1. I would say post 2001 D&D. I'm not sure 2e D&D is a exercise in option selection. Even if you use the kits from the complete book you are adding only two maybe three steps from 1e. Select a kit, pick non weapon proficiencys, then maybe assign thief skill point, pick an optional specialist mage or cleric domain.

    Then again I am a 2e defender who thinks it gets a bad rap due to the late era splat books.

    1. Seconded. A lot of the complex stuff in the core 2e books is entirely optional, or almost so.

    2. Sorry 2E folks...I meant to write "post-1990" (I was thinking 2E was first published in 1988).
      ; )


    Try this game. You and your kids won't be sorry.

    1. @ Eldrad:

      Mmm. Maybe you missed the paragraph about "rules light" games falling outside my sphere of interest at the moment.

  3. I posted this on a Heroes Unlimited FaceBook page last month and didn't get any responses of merit. I'm re-posting here just because you brought up the topic:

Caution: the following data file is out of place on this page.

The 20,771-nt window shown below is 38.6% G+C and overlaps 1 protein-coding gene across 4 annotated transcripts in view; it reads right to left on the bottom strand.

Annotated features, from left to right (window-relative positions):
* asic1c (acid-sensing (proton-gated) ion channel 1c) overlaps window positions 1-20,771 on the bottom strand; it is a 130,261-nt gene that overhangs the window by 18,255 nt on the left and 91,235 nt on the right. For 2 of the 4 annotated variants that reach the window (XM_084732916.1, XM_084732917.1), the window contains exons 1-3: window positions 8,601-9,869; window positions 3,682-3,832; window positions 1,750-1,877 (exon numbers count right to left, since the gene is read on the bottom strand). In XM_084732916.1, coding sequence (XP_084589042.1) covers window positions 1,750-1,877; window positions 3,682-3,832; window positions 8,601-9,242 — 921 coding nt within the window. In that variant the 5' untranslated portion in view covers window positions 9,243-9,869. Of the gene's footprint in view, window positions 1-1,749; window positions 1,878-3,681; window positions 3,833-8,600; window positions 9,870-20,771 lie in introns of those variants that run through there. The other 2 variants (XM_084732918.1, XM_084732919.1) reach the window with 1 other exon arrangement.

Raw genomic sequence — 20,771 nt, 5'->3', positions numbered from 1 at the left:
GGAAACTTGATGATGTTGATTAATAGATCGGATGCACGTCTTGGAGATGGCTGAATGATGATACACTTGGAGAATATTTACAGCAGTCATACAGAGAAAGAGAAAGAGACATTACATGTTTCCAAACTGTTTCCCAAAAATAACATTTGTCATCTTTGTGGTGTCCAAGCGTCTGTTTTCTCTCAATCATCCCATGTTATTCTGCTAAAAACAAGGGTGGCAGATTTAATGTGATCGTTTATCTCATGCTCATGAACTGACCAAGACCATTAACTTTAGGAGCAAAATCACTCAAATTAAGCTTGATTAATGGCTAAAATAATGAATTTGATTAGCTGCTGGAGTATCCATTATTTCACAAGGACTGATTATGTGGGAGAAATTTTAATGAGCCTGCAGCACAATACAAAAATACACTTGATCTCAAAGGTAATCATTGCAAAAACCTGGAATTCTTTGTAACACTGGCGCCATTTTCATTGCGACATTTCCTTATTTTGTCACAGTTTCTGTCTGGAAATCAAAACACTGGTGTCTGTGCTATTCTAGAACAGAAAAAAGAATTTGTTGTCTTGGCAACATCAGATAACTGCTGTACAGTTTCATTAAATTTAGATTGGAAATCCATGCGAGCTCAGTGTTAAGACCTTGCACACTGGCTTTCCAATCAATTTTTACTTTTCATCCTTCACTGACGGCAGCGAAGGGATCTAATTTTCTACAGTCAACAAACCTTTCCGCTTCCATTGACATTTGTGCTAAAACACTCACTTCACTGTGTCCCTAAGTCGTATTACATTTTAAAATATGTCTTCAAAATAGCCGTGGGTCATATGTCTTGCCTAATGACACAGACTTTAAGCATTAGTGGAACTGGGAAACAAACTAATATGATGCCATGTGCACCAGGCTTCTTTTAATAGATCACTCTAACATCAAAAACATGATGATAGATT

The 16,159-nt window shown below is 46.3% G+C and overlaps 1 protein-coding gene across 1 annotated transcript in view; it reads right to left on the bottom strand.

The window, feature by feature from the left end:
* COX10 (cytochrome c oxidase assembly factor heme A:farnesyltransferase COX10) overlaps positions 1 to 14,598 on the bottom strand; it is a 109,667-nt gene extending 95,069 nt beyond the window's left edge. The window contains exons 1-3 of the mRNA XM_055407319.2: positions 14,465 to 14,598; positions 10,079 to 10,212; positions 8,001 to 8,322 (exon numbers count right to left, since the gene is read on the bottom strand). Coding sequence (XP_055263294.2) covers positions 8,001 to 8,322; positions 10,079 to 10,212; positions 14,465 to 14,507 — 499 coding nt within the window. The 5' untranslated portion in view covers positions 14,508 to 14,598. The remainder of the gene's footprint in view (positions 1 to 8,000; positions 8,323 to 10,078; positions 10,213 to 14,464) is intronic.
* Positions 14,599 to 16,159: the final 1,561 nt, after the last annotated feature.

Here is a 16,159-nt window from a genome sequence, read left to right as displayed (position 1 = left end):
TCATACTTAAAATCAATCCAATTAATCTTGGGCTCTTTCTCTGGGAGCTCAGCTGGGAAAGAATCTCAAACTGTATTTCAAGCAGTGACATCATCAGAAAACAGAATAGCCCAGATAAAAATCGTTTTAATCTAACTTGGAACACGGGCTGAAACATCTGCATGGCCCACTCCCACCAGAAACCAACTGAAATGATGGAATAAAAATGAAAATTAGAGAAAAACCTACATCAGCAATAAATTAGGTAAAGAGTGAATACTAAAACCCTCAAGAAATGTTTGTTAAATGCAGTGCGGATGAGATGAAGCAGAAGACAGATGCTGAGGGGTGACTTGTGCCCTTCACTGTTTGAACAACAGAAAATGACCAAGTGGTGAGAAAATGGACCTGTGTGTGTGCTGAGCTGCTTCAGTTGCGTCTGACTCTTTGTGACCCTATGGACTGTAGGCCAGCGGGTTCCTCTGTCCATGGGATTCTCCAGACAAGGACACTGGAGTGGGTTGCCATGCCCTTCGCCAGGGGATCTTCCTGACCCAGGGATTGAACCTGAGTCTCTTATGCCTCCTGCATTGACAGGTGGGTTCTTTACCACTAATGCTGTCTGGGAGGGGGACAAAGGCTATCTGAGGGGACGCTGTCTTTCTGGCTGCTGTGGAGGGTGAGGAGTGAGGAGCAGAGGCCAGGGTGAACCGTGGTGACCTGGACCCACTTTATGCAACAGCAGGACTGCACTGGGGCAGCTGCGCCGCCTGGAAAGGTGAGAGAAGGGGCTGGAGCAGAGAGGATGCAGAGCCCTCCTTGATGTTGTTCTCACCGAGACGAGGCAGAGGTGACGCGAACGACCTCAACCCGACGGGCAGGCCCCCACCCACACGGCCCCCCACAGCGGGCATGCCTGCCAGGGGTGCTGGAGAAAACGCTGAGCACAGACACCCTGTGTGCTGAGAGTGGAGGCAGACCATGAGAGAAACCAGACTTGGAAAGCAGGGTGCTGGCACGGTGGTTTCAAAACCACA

I’m browsing through HU1 revised and after reading the chapter on magic-based heroes I’m surprised at how limited the wizard and magician are. Their spells are generally weak and capped by level in duration (4 melees per level) and damage (1d6 damage per level). A mutant with an energy expulsion power can easily outlast a wizard’s small number of spells per day (8 spells per day at level 1) and the versatility of knowing over a dozen spells doesn’t help when the majority of the spells have minor effects that can be easily bypassed or just plain ignored with a successful save. The wizard has some additional abilities like astral/psychic projection, mystic senses, and summoning a familiar, but these don’t seem to be very action-oriented, especially for a super-hero wizard.